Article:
Nothing to Add: A Challenge to White Silence in Racial Discussions


  • Robin DiAngelo


This paper analyzes a common dynamic in interracial discussions on race: white silence. Using whiteness theory as the frame, I explicate the common white rationales for silence in discussions of race and challenge each of these rationales from an antiracist framework. These rationales include: “It’s just my personality—I rarely talk in groups”; “Everyone has already said what I was thinking”; “I don’t know much about race, so I will just listen”; “I don’t feel safe / don’t want to be attacked, so I am staying quiet”; “I am trying to be careful not to dominate the discussion”; “I don’t want to be misunderstood / say the wrong thing / offend anybody”; and “I already know all this.” I argue that regardless of the rationale for white silence in discussions of race, if it is not strategically enacted from an antiracist framework, it functions to maintain white power and privilege and must be challenged.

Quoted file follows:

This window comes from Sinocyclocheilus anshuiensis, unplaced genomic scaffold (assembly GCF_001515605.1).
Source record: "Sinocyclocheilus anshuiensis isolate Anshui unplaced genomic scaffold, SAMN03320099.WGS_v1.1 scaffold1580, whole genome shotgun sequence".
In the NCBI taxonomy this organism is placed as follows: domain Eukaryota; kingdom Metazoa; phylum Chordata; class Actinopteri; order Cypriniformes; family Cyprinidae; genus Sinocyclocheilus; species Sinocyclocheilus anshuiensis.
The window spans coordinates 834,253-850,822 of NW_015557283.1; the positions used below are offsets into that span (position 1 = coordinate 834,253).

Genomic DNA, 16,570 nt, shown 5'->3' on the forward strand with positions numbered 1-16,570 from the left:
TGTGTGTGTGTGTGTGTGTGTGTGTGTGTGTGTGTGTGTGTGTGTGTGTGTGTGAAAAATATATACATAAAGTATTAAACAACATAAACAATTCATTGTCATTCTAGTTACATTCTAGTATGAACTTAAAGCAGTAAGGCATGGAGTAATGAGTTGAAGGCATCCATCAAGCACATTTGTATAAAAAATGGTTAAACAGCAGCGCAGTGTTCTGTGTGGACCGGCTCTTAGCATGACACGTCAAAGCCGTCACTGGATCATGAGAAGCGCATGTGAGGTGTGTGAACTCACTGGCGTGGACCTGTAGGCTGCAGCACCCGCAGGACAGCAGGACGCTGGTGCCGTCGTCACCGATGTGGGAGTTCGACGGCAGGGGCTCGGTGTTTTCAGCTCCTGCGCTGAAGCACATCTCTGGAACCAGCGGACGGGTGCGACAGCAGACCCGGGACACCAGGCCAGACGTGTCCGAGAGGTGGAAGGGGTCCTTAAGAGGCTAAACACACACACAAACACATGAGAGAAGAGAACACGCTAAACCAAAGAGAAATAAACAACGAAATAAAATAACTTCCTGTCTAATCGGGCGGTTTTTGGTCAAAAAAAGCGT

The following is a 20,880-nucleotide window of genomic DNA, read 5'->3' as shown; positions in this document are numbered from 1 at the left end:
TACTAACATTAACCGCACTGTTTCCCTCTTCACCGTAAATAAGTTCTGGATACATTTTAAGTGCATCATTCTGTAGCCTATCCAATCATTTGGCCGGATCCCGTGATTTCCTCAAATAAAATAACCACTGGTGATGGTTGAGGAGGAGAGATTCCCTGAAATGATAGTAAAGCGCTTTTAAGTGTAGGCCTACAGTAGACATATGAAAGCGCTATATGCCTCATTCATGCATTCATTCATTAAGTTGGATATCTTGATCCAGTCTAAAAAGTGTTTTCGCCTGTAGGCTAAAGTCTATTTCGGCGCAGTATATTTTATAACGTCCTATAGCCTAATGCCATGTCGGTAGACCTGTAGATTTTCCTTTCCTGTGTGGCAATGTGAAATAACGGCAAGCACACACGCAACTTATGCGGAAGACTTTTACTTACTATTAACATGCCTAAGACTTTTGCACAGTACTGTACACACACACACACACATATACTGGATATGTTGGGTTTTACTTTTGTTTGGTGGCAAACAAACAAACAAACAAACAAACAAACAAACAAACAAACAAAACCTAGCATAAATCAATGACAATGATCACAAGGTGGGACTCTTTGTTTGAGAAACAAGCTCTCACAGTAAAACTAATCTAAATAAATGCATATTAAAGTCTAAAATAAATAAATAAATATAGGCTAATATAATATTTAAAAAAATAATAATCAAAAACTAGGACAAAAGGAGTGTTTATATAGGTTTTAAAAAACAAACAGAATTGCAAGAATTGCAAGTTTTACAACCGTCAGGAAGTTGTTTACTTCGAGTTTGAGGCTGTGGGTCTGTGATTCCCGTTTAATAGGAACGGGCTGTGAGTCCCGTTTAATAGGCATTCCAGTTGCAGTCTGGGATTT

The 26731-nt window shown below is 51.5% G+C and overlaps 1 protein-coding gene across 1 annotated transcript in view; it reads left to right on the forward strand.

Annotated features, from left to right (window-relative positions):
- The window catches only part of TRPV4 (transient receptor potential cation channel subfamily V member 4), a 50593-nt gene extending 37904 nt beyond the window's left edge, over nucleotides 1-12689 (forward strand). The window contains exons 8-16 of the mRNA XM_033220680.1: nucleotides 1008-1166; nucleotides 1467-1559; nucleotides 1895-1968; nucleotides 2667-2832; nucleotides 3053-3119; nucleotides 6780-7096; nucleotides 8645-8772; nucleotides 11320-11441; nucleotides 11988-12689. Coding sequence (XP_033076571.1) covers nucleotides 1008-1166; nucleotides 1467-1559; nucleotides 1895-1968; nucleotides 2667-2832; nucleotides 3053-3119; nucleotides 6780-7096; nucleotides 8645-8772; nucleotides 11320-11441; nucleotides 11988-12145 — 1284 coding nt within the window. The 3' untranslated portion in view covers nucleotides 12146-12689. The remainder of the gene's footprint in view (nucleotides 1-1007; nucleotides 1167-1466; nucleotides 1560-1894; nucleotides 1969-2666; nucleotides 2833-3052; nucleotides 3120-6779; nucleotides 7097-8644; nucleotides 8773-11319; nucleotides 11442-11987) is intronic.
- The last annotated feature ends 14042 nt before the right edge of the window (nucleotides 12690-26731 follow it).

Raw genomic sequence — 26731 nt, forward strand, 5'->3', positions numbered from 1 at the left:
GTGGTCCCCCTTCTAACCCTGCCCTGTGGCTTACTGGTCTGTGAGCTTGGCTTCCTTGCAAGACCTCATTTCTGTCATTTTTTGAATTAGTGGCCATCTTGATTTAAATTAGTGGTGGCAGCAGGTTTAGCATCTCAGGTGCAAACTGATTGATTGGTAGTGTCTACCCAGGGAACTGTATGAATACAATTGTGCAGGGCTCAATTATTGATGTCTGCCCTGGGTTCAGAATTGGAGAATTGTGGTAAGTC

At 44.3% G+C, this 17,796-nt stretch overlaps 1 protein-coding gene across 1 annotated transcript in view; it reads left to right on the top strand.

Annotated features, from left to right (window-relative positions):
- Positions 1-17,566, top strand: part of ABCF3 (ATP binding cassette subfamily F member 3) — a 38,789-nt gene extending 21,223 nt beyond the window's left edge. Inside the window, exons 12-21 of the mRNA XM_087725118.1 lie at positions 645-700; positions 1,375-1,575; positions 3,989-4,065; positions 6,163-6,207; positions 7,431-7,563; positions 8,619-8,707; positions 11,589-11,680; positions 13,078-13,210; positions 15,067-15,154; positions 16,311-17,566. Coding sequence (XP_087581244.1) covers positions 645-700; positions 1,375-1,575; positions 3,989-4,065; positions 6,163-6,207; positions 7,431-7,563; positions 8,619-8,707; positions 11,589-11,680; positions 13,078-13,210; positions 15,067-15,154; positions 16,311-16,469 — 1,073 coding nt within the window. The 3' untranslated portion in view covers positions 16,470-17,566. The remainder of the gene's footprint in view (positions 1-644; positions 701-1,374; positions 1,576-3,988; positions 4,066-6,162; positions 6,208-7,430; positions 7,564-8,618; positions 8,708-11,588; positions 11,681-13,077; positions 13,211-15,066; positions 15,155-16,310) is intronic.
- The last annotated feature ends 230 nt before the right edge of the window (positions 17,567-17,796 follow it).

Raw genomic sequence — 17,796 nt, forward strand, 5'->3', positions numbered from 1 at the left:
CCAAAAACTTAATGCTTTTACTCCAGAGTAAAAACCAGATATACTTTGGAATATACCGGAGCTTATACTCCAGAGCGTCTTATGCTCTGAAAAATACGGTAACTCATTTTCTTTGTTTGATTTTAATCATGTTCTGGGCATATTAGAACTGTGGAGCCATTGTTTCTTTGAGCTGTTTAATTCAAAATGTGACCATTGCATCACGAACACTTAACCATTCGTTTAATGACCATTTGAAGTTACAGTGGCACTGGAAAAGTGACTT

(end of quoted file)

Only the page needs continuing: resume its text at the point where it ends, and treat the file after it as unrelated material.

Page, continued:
Author Biography

Robin DiAngelo

DiAngelo is an Assistant Professor of Education. Her scholarship seeks to reveal the dynamics of Whiteness and institutional racism in education. Her recent publications include: The production of whiteness in education (Teachers College Record); White fragility (International Journal of Critical Pedagogy); Why can’t we all just be individuals?: Countering the discourse of individualism in anti-racist education (InterActions); My class didn’t trump my race: Using oppression to face privilege (Multicultural Perspectives).



How to Cite

DiAngelo, R. (2017). Nothing to Add: A Challenge to White Silence in Racial Discussions. Understanding and Dismantling Privilege, 2(1). Retrieved from